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anyway, see you later. thank you. up next, using big data in the wild. how hp has created an early warning system for endangered species and possible environmental threats. and a special guest in the next half hour, steny hoyer will join us on the set. we'll tackle the budget, obama care and the minimum wage debate. but there are no branche? 24/7. i'm sorry, i'm just really reluctant to try new things. really? what's wrong with trying new things? look! mommy's new vacuum! (cat screech) you feel that in your muscles? i do... drink water. it's a long story. well, not having branches let's us give you great rates and service. i'd like that. a new way to bank. a better way to save. ally bank. your money needs an ally. impact wool exports from new zealand, textile production in spain,
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welcome back to "squawk box" this morning. in the headlines, lululemon will have a new chief executive come january. joining lululemon, and founder chip wilson will be stepping down as nonexecutive chairman. lululemon embroiled in a controversy of the recall of the black yoga pants. they were too sheer for joe. no, actually, what was going on -- i don't do yoga, i can't touch my toes, it's a problem. but the real issue was that wilson found himself in pretty hot water over comments. you know about this, ken. that apparently he said customers' body shapes were to
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blame, not the pants. we'll talk more about what that all means with the lululemon retail analyst. >> women's butts were too big is what he really said. >> thank you for that. >> you can't touch your toes? >> if i bend my knees. >> you said you couldn't touch your -- can't you do this? >> straighten your knee, then touch it. >> you didn't say that. >> you going to do downward dog later? >> oh, you know what it is, don't you? >> downward facing -- >> downward dog's a totally different thing, sorkin. that's a totally -- man, oh, man, don't go there. >> this squawkward moment has been brought to you by andrew ross sorkin. >> as we move on -- >> have you heard of that? >> thank you, excuse me. toll brothers, its earnings and revenue beat, street estimates for the latest quarter -- you can't start barking like that. but the company says demand has
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been leveling off because of higher interest rates and because of political discord in washington. >> you're negative today. >> no, i'm not. >> and also, we should note a winter storm disrupting planned events in washington today. we heard a little bit about this at 6:30. but the cftc has canceled the public portion of its meeting on the volcker rule. it's possible the commission will still vote behind closed doors to approve it. and the ntsb has postponed the schedule hearing on the july crash of a flight in san francisco. people were taking pictures of it, posting it on twitter when they landed or crashed, rather. now set for tomorrow. >> all right. >> it's depending on the too much -- depending on the plane flying itself all the time. it'd be nice to have a pilot up there. otherwise -- >> this is a larger issue. >> all right. big data is revolutionizing the way that companies are analyzing their information.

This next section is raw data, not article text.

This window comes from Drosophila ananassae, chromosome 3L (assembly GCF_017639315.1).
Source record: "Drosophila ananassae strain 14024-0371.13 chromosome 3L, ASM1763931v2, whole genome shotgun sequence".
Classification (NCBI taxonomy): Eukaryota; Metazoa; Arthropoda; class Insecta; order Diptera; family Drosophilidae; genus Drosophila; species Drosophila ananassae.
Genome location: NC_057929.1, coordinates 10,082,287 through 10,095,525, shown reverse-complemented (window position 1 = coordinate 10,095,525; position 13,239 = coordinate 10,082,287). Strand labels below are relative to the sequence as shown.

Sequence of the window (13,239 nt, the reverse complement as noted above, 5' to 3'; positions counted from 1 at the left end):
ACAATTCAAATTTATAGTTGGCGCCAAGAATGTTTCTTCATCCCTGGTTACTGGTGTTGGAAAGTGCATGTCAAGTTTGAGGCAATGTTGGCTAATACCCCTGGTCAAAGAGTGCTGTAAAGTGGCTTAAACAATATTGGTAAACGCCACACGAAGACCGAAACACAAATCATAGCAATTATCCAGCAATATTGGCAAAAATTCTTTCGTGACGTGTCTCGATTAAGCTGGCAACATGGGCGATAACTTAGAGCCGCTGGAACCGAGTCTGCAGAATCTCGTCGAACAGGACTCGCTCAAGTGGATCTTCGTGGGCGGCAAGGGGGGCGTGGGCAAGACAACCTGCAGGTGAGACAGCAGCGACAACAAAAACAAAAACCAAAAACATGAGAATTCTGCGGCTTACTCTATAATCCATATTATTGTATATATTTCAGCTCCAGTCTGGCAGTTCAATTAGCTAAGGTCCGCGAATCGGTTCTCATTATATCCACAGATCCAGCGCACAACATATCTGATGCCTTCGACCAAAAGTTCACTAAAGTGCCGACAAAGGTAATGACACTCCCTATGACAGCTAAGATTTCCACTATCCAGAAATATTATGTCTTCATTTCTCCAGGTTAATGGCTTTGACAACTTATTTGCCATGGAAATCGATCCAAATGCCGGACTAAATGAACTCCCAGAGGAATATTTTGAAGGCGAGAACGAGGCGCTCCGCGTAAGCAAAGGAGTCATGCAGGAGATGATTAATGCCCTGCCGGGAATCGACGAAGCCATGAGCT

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hewlett-packard is playing a key role in this transformation. and joining us right now from the discover conference in barcelona is carl mahoney. and i know you have an announcement today with hp where you're talking about a deal, a partnership that's created the first of its kind early warning system for threatened species. that sounds like a really huge problem. and i'm just wondering, is this for real? >> it is absolutely for real. and good morning, becky, great to be back on the show. thank you for having me. we are tremendously excited about this project. i think you often hear about big data. and sometimes it's hard to really put it into reality. and so what this project is and this partnership that we've done with conservation international on the earth project is to set up cameras and thousands of different trap locations throughout primarily rain forest regions in africa and south america. we're collecting not only
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imagery data, but also combining that with information about climate change, temperatures, humidity. and trying to, number one, set a baseline for where we are. our ceo meg always says, if you can't measure it, you can't fix it. so step one, let's set a baseline. let's figure out where we are with all different types of species, whether they're plants or animals, measure those and continue to measure those so we can create this trend line and try to intervene as fast as we can. it's about near realtime analysis and analytics so we cannot only see the data and analyze it, but most importantly, we can act on it. and whether you're a business or the environment or a person with your own health, this type of analysis and intervention is really critical and to us that's really what big data's all about. >> so this is just being announced. i take it it's been created but not rolled out and so you can't see what species are endangered at this point just yet?